The DKU-JNU-EMA Electromagnetic Articulography Database

Item Name: The DKU-JNU-EMA Electromagnetic Articulography Database
Author(s): Xiaoyi Qin, Xinzhong Liu, Zexin Cai, Ming Li
LDC Catalog No.: LDC2019S14
ISBN: 1-58563-894-3
ISLRN: 147-070-436-975-2
Release Date: July 15, 2019
Member Year(s): 2019
DCMI Type(s): Sound, Text
Sample Type: pcm
Sample Rate: 16000
Data Source(s): microphone speech
Application(s): language identification, phonetics, pronunciation modeling
Language(s): Yue Chinese, Hakka Chinese, Min Nan Chinese, Mandarin Chinese
Language ID(s): yue, hak, nan, cmn
License(s): LDC User Agreement for Non-Members
Online Documentation: LDC2019S14 Documents
Licensing Instructions: Subscription & Standard Members, and Non-Members
Citation: Qin, Xiaoyi, et al. The DKU-JNU-EMA Electromagnetic Articulography Database LDC2019S14. Web Download. Philadelphia: Linguistic Data Consortium, 2019.
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Introduction

The DKU-JNU-EMA Electromagnetic Articulography Database was developed by Duke Kunshan University and Jinan University and contains approximately 10 hours of articulography and speech data in Mandarin, Cantonese, Hakka, and Teochew Chinese from two to seven native speakers for each dialect.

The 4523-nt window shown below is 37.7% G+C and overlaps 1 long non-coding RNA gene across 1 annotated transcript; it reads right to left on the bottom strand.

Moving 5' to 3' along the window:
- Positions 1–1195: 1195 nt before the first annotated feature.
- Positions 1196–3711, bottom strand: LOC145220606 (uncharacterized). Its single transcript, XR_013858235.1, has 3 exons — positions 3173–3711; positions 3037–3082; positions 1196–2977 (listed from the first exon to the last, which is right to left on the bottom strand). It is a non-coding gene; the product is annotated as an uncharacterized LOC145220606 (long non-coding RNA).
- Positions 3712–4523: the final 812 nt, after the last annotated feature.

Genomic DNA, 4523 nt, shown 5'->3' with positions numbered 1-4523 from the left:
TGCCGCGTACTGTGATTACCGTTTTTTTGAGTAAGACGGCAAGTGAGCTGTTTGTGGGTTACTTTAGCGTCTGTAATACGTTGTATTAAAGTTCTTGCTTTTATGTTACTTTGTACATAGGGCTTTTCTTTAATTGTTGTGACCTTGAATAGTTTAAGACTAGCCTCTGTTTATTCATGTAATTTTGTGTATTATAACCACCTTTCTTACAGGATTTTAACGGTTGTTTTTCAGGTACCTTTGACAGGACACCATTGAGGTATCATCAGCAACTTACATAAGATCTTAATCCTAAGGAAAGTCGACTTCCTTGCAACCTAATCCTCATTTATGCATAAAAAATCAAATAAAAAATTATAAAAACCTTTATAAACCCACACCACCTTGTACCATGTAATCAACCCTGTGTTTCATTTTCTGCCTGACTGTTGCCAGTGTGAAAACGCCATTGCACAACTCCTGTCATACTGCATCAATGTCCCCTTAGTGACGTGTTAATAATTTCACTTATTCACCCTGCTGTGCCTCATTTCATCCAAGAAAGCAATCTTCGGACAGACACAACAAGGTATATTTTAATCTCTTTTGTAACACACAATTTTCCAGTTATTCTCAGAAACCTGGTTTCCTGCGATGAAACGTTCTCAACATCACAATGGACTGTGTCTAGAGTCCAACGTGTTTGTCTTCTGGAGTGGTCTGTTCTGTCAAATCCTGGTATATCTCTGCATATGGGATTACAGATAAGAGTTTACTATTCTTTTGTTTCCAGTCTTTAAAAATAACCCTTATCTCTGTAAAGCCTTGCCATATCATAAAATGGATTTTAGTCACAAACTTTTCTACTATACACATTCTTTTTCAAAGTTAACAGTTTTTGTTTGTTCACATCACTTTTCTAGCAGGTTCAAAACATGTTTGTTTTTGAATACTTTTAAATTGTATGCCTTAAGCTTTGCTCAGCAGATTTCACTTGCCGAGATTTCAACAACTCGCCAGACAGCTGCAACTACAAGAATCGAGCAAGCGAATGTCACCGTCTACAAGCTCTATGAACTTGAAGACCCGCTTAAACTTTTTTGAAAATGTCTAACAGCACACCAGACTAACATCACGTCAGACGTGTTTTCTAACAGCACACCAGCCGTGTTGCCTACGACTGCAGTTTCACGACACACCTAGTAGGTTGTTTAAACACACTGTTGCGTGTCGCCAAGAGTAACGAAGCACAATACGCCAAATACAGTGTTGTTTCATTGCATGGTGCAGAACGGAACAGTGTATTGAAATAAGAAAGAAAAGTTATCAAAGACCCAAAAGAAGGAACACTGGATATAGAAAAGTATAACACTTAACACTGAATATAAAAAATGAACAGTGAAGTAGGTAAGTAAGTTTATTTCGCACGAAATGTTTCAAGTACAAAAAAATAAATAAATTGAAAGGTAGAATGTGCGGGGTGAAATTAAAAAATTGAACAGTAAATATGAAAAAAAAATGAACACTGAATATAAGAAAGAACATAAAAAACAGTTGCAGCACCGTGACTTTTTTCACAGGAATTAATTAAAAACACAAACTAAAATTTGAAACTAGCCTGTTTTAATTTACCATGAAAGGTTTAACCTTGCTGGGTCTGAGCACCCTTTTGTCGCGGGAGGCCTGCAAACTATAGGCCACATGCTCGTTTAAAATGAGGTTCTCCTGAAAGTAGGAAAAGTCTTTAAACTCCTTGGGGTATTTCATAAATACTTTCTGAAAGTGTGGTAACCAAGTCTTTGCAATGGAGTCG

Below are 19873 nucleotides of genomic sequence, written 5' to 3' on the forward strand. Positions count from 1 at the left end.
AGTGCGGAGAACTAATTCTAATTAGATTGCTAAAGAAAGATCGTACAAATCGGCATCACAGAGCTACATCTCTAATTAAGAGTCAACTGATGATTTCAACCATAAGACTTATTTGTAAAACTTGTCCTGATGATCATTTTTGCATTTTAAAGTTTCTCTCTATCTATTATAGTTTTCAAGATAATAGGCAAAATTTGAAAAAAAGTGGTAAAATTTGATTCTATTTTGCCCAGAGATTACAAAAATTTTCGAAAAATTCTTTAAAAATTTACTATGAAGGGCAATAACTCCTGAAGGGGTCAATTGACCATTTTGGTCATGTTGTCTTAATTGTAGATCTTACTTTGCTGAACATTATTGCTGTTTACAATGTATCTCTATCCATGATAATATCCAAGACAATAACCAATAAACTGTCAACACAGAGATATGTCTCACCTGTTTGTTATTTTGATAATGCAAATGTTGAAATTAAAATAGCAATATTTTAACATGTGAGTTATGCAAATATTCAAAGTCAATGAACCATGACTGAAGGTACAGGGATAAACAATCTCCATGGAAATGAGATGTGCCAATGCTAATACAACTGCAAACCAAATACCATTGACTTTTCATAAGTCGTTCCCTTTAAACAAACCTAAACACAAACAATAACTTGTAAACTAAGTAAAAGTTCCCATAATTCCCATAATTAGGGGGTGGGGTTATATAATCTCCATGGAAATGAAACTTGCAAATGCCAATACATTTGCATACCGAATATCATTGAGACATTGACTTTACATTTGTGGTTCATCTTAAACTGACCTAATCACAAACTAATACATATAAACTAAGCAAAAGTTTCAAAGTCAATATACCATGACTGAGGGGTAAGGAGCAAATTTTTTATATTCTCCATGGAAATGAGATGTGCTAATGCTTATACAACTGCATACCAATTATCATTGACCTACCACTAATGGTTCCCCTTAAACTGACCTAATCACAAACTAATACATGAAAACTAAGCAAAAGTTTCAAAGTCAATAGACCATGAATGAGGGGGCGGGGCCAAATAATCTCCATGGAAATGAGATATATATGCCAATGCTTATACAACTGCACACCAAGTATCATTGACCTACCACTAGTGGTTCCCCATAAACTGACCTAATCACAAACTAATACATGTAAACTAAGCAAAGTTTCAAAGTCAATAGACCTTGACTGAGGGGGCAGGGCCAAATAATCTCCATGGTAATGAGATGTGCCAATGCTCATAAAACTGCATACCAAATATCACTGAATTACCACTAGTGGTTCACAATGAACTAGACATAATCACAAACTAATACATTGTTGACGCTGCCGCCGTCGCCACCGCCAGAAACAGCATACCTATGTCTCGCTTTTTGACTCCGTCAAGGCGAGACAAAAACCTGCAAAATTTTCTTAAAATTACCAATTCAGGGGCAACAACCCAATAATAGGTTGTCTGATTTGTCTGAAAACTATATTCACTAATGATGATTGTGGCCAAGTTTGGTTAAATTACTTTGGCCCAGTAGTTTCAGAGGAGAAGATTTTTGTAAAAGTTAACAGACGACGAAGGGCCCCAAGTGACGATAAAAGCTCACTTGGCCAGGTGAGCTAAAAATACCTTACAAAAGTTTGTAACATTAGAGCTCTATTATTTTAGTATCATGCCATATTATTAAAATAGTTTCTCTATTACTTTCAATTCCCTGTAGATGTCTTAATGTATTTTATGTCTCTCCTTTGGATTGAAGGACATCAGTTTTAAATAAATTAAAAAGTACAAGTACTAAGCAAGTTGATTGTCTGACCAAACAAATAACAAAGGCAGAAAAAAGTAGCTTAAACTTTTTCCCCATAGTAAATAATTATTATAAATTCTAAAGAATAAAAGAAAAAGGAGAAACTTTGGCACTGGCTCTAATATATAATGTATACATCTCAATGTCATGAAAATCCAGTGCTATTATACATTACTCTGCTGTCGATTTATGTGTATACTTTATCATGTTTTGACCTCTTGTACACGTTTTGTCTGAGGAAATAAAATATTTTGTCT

Electromagnetic articulography (EMA) is a method of measuring the position of parts of the mouth and their movement over time during speech and swallowing. Measurements are made from sensors placed in the mouth to capture real-time vocal tract variable trajectories. EMA is used in linguistics and language-related research to study phonetics, in particular, articulation (how sounds are made).

Data

Articulatory measurements were made using the NDI electromagnetic articulography wave research system. Subjects had six sensors placed in various locations in their mouth and one reference sensor was placed on the bridge of their nose. For simultaneous recording of speech signals, subjects also wore a head-mounted close-talk microphone.

Speakers engaged in four different types of recording sessions: one in which they read complete sentences or short texts, and three sessions in which they read related words of a specific common consonant, vowel or tone.

Audio data is presented as single channel, 16kHz, 16-bit flac compressed wav files. Articulography data is stored as UTF-8 plain text files.

Samples

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